- United Airlines, American Airlines, and Delta Air Lines have extended travel credits into 2022.
- Travelers that have canceled flights during the pandemic now have an extra year to rebook.
- Airlines chose to give customers travel credits instead of refunds to maintain cash reserves.
- See more stories on Insider’s business page.
Waves of flight cancellations last year resulted in airlines issuing credits or vouchers instead of cash, with the promise that they could be used for future travel once customers were ready. For many, those credits close to expiring, even though a lot of Americans are still not comfortable traveling.
Some US airlines are responding to travel-hesitant customers by extending the deadline for flights credits so that customers can have more time to plan trips, especially as most of the country still has not received a COVID-19 vaccine.
United Airlines travelers now have until March 31, 2022, to use their “future flight credits” from trips canceled because of the coronavirus pandemic. “Take advantage of your flight credit by booking a flight on or before March 31, 2022, for a trip within the next year,” United told flyers in an email.
American Airlines is offering a similar policy for voluntarily canceled tickets during the pandemic. “Flight credit issued for flights voluntarily canceled by customers during the COVID-19 flexible period can be used for travel through March 31, 2022,” the airline’s website says. Credits usually expire one year from their issuance.
Delta Air Lines is letting flyers who had to cancel tickets booked before April 17, 2020, use their credits for travel until December 31, 2022, the longest of the big three US airlines.
Airlines have also made it easier to book flights on their websites using the credits, though some trips require a phone call to the airline for the credit to be applied. Credits can often be used for extras like paying for seat assignments, if the flight doesn’t use the full amount.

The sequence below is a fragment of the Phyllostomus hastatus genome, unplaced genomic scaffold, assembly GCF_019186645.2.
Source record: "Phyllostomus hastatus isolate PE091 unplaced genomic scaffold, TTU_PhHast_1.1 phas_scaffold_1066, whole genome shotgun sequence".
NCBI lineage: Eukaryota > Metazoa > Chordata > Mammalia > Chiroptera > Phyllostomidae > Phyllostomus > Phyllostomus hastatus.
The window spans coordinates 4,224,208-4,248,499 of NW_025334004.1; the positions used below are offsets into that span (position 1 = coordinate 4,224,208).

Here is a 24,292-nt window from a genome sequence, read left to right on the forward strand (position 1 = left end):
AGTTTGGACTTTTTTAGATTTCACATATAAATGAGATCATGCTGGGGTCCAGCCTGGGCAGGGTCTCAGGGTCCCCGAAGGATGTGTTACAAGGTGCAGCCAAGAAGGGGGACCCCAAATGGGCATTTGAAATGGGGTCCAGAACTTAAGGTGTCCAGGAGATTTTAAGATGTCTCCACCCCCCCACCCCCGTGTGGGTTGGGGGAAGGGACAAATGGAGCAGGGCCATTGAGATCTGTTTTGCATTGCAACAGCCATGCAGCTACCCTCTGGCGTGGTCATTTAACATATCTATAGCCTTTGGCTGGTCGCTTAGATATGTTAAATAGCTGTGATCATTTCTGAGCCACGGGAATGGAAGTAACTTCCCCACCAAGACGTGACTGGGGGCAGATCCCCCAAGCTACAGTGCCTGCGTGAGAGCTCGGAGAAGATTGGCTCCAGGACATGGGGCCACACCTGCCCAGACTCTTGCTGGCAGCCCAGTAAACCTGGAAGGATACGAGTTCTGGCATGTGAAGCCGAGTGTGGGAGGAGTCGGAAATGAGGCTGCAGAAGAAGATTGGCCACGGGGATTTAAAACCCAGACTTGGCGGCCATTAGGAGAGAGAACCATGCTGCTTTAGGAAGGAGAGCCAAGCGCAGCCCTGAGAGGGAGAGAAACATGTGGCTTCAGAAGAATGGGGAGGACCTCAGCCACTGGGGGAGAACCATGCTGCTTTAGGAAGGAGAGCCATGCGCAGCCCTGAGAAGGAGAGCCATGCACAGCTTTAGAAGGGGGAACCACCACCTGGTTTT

Flyers using their credits to make new bookings can also take advantage of new flexible cancellation policies. All three have largely done away with change and cancellation fees for most tickets, allowing customers to book a trip and change it at their desire if they’re not ready to travel.
The only caveat is that the difference in fare has to be paid each time if the new trip dates result in higher fares. Basic economy tickets and some international flights are also not included in the scheme, though each airline is different.
More Americans have been taking to the skies in February and March, according to Transportation Security Administration data, than during most months in 2020. For that, airlines can thank an accelerated vaccine rollout and the passage of a stimulus bill that gave many Americans an extra $1,400 in their bank accounts.
Airlines chose to give travel credits instead of cash refunds at the pandemic’s peak as they needed cash reserves to weather the pandemic. Cancellations exceeded bookings for most carriers once the coronavirus spread across borders and continents, and traveler numbers dropped to their lowest levels in decades.
Just over one year in, however, airlines are becoming cash positive once more.